The House of Representatives has ordered the minister of finance, Olusegun Aganga, to appear before it today to explain why funding for capital projects has averaged only 30%, barely two months to the end of the year.
The lawmakers said Mr. Aganga must offer the explanations before general session of the House and not a specific committee as is usually the case.
Ahead of elections next year, lawmakers desperate to showcase their achievements to the electorate are complaining that the federal government's implementation of capital budget has again failed due to poor funding by the ministry of finance.
"All road contracts from Bauchi to Owerri have been suspended because the contractors have not been paid," said Mohammed Ndume, the House minority leader, who moved the motion yesterday.
"By the time our people ask which projects were attracted to our areas, what are we going to say? These projects are not there, and if they are there, they have been stopped and yet our salaries are not stopped. The salaries of the presidency have not been stopped."
Members said according to figures from offices in charge of various projects, while funding for the huge recurrent expenditure which annually saps federal revenues have remained atop 70%, those for the capital projects stay between 10% and 30%.
Mr. Aganga is said to have confirmed the amount to the lawmakers, acknowledging that N3.2 trillion has been released for recurrent expenditure so far out of the total N4.6trillion budget.
"We here at the legislature, the executive and the presidency, are the only ones affected by the releases so far," Mr. Ndume said.
The figures sparked outrage amongst members who condemned government's low spending on developmental projects, and admitted that the criticisms have become routine yearly.
The House voted to refuse approval for next year's budget, until the previous proposals have been satisfactorily executed.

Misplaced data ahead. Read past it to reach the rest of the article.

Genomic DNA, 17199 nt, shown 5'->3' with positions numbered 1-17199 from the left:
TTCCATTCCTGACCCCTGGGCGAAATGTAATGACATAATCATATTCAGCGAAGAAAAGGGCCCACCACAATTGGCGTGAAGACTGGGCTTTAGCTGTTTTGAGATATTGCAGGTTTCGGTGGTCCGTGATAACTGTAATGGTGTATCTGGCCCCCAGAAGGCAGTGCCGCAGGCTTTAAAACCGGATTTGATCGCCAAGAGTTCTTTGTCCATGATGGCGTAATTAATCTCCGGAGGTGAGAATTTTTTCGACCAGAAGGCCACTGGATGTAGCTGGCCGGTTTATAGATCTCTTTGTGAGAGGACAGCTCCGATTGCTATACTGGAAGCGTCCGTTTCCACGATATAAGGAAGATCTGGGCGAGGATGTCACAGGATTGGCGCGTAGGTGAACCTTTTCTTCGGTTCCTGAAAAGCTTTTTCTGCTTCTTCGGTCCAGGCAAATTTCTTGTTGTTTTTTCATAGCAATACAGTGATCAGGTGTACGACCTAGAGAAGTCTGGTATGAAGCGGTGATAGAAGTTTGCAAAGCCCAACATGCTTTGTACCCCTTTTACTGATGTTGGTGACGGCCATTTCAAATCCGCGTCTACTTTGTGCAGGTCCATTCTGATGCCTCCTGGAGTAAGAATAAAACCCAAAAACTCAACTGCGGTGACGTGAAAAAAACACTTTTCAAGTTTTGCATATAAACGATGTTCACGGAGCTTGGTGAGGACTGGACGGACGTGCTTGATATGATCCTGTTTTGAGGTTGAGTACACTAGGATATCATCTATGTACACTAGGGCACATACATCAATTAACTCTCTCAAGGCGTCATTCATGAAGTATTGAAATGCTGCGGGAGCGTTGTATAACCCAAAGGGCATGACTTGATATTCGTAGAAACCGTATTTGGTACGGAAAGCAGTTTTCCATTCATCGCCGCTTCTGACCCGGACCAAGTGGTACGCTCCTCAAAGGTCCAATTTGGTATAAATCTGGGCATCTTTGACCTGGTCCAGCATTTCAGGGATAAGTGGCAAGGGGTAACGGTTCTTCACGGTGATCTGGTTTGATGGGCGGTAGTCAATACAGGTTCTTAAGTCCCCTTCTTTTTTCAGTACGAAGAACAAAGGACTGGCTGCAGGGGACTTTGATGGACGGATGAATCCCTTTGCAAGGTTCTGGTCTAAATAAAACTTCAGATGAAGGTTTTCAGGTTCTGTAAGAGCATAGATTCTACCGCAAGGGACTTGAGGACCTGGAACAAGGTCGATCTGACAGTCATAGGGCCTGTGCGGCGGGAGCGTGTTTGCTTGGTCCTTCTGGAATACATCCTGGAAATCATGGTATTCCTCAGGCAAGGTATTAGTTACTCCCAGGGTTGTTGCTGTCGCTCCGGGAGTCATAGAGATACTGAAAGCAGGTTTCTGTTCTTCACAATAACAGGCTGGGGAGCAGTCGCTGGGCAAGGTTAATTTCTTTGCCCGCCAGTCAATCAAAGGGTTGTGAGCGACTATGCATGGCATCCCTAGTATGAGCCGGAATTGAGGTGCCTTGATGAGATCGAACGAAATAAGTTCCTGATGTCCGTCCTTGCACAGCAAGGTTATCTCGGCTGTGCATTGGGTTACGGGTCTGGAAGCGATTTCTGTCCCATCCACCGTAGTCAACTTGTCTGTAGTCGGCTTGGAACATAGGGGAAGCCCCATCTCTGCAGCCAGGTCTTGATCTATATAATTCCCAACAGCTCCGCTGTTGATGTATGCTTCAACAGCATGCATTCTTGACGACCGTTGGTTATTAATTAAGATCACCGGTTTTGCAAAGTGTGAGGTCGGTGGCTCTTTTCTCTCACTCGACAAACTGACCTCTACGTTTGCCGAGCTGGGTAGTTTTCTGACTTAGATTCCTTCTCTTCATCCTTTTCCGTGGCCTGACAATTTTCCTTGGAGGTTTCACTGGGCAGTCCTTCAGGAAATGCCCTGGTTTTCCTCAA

"Since 2003 that I have been in this house, every year we complain about budget implementation. Can the federal government tell us why we need to bring this issue every year? Are we serving Nigeria or are we serving ourselves?" asked Samson Positive, who represents Kogi State.
Falling federal revenue
At $67 per barrel of crude oil benchmark approved for this year's budget, and an unstable oil production in the Niger Delta, the federal government has complained about a falling funding and has stated its difficulty in implementing projects inserted into the budget by lawmakers during appropriation.
In separate letters to the lawmakers, President Goodluck Jonathan has argued for a revision of the benchmark and alternative sourcing of funds. The chairman House committee of Finance, John Enoh, supported that claim yesterday and staged a lone walk out after failing to dissuade his colleagues from taking a hard-line position against the executive. He said based several interactions with Mr. Aganga, his committee has confirmed that various revenues targets of the FG have not been met.
"The daily oil production quotas have not been reached in spite of the amnesty. It is expected that it will take a while for government to fully reach benefit from the programme," he said.
Current production is said to be at 2.25million barrels a day.
In approving the order to suspend further appropriations, and to summon the Finance minister, the deputy speaker, Usman Nafada, said the benchmark for the budget was reached after a petroleum minister, assured the National Assembly that government can "comfortably" produce 2.35million barrels a day against 2.4 million proposed by the lawmakers.
"For them to now come and say they cannot produce that is simply unacceptable," Mr. Nafada said. He said however, if there were shortfalls, the over $15 differential currently derived as excess sales per barrel should cover for the falling mark.
"Oil is selling now for over $80 per barrel that should take care of the shortfall. If they cannot implement the capital, they should not implement the recurrent, you should not pay salaries."